Alex Pullin: Australian snowboarding champion dies aged 32 after drowning while spearfishing in Queensland

Australia’s two-time world champion snowboarder Alex Pullin has died while spearfishing off the Gold Coast.

Pullin, 32, was found unresponsive off Palm Beach in Queensland after being spotted by a snorkeller.

Getty Images
1

Two-time snowboarding champion Pullin has died aged 32

The snowboarder, known as ‘Chumpy’, was Australia’s flag-bearer at the 2014 Winter Olympics in Sochi, and competed in three Olympics.

The Victoria-born athlete, who won world titles in 2011 and 2013, had previously shared pictures of himself online spearfishing, swimming and surfing.

A statement from Snow Australia read: “The Snow Australia community is shocked and saddened by the sudden passing of triple Olympian, Alex Pullin, who today lost his life while spearfishing on the Gold Coast.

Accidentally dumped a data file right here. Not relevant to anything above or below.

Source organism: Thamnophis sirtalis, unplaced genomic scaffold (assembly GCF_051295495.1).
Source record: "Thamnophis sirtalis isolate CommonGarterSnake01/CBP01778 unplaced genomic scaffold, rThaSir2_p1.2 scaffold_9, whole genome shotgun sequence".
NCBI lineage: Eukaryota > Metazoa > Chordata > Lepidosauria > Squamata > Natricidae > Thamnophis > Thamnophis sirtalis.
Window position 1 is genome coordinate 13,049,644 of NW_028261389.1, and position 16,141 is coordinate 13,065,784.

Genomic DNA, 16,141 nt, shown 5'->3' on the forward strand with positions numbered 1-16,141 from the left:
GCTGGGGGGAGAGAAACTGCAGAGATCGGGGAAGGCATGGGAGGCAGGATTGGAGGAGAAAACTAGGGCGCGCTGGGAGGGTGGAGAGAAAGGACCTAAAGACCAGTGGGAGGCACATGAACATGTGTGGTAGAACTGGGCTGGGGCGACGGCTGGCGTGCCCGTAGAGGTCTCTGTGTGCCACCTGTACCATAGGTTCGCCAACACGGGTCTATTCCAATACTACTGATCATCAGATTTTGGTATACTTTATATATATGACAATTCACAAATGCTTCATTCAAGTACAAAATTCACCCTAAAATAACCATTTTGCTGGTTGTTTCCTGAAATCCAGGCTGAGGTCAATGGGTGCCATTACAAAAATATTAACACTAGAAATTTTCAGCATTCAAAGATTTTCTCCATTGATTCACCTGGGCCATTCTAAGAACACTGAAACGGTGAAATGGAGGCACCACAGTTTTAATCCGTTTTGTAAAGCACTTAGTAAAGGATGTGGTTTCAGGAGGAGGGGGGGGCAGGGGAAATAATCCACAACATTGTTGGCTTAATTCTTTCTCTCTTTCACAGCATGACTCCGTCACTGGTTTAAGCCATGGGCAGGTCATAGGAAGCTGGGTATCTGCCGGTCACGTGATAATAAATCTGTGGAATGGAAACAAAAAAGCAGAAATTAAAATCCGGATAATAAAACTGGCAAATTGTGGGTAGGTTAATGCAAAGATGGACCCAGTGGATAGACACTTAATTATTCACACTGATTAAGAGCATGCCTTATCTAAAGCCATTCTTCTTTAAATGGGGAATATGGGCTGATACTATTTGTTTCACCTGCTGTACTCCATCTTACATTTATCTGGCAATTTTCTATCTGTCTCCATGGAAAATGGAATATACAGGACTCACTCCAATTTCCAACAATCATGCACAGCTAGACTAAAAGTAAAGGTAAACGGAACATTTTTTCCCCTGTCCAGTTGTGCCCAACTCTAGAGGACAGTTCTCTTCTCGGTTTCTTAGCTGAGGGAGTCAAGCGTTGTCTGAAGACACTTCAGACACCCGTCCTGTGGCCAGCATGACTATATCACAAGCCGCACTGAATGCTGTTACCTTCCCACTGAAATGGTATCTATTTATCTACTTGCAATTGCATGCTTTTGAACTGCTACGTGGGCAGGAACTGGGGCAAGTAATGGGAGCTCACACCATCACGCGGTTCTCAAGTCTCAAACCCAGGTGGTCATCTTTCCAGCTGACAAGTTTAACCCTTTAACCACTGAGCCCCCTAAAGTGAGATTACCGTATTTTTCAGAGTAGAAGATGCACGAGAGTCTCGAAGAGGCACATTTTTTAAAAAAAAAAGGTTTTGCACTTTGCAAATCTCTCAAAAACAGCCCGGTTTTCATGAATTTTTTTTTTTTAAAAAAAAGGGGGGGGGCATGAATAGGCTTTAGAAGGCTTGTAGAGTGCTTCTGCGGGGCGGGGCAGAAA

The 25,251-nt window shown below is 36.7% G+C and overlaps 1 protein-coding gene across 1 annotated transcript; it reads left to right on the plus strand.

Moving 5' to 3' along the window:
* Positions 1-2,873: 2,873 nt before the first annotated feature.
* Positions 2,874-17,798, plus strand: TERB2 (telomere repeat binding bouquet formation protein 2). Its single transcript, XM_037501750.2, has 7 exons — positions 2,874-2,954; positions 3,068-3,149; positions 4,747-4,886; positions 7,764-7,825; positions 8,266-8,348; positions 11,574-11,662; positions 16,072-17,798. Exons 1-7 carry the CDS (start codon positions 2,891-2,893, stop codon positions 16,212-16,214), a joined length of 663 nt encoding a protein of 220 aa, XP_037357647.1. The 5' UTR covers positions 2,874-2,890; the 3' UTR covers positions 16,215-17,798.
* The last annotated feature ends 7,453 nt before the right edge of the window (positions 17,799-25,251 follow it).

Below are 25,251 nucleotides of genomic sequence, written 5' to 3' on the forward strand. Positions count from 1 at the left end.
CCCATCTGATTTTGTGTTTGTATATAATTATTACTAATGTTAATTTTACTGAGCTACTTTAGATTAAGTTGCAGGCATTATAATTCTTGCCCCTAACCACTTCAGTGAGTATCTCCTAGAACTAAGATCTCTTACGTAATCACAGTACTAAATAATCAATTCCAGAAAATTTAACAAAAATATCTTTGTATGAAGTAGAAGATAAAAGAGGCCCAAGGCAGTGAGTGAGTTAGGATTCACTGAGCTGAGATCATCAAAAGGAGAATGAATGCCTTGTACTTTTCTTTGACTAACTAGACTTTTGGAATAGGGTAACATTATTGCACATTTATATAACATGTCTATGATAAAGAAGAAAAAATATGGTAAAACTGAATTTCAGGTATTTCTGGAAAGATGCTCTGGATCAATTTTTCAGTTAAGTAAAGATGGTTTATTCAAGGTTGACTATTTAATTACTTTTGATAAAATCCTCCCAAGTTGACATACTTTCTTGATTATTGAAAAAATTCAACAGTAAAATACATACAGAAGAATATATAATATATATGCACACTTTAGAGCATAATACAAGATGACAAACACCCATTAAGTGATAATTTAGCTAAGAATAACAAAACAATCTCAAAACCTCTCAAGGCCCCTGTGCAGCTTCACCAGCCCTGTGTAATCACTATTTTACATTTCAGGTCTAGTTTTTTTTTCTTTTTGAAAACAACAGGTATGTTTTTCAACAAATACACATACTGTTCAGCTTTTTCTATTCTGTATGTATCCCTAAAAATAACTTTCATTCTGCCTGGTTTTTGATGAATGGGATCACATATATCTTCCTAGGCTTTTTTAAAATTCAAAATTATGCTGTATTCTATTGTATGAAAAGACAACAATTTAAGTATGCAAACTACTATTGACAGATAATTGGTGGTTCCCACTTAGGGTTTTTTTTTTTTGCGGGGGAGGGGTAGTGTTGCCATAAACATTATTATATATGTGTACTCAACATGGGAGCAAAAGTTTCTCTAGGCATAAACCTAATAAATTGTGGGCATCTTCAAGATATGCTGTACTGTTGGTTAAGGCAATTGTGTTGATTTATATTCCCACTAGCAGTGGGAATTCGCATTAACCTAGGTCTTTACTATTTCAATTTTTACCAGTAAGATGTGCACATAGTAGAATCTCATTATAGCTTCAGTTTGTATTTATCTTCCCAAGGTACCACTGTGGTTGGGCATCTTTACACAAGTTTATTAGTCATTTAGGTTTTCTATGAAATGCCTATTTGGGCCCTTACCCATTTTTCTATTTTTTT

“Our deepest condolences are with Alex’s family, as well as his team-mates and support staff.

“Alex was a beloved member of the Snow Australia community and he will be dearly missed.”


While a Queensland Ambulance spokesman said: “The man was spearfishing off Palm Beach. He was brought to shore by bystanders where he was treated by local lifesavers and paramedics.”

Local media stated a snorkeler had spotted Pullin unconscious underwater on an artificial reef before lifeguards brought him to shore and called paramedics.

Police have claimed Pullin had been been diving alone.

“He didn’t have an oxygen mask, we understand he was free diving and spearfishing out on the reef,” Officer Chris Tritton said.

Roberto Martinez on Wigan’s demise

A host of Australian athletes and commentators have also paid tribute to the snowboarder.

“The world will miss such a talented human and a double world champion without ego and without selfishness who is everyone’s best mate,” wrote former Australian speed skater Steven Bradbury.

Pullin first learned to snowboard when he was eight years old and represented Australia in snowboard cross at the 2010, 2014 and 2018 Olympics.



Source link